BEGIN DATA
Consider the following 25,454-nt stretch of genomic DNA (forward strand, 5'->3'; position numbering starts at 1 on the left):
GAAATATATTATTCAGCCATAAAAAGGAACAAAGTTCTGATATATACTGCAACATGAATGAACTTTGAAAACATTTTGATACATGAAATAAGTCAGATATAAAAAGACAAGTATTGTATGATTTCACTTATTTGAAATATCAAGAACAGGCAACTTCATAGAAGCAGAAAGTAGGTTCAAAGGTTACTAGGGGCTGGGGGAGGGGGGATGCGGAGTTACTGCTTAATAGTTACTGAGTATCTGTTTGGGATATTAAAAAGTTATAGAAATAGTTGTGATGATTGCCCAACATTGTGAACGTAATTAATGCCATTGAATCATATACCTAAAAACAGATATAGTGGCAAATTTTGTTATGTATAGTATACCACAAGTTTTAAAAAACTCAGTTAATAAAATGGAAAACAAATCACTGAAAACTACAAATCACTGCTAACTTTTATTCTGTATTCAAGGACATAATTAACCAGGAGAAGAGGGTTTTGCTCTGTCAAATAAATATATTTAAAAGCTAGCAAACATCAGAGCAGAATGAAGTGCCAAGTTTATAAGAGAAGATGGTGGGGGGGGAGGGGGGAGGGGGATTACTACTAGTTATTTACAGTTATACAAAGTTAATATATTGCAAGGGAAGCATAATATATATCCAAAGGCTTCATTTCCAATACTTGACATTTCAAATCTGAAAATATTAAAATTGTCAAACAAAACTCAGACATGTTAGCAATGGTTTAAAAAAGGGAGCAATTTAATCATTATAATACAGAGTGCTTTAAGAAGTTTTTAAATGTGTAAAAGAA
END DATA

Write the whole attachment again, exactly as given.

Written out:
Consider the following 25,454-nt stretch of genomic DNA (forward strand, 5'->3'; position numbering starts at 1 on the left):
GAAATATATTATTCAGCCATAAAAAGGAACAAAGTTCTGATATATACTGCAACATGAATGAACTTTGAAAACATTTTGATACATGAAATAAGTCAGATATAAAAAGACAAGTATTGTATGATTTCACTTATTTGAAATATCAAGAACAGGCAACTTCATAGAAGCAGAAAGTAGGTTCAAAGGTTACTAGGGGCTGGGGGAGGGGGGATGCGGAGTTACTGCTTAATAGTTACTGAGTATCTGTTTGGGATATTAAAAAGTTATAGAAATAGTTGTGATGATTGCCCAACATTGTGAACGTAATTAATGCCATTGAATCATATACCTAAAAACAGATATAGTGGCAAATTTTGTTATGTATAGTATACCACAAGTTTTAAAAAACTCAGTTAATAAAATGGAAAACAAATCACTGAAAACTACAAATCACTGCTAACTTTTATTCTGTATTCAAGGACATAATTAACCAGGAGAAGAGGGTTTTGCTCTGTCAAATAAATATATTTAAAAGCTAGCAAACATCAGAGCAGAATGAAGTGCCAAGTTTATAAGAGAAGATGGTGGGGGGGGAGGGGGGAGGGGGATTACTACTAGTTATTTACAGTTATACAAAGTTAATATATTGCAAGGGAAGCATAATATATATCCAAAGGCTTCATTTCCAATACTTGACATTTCAAATCTGAAAATATTAAAATTGTCAAACAAAACTCAGACATGTTAGCAATGGTTTAAAAAAGGGAGCAATTTAATCATTATAATACAGAGTGCTTTAAGAAGTTTTTAAATGTGTAAAAGAA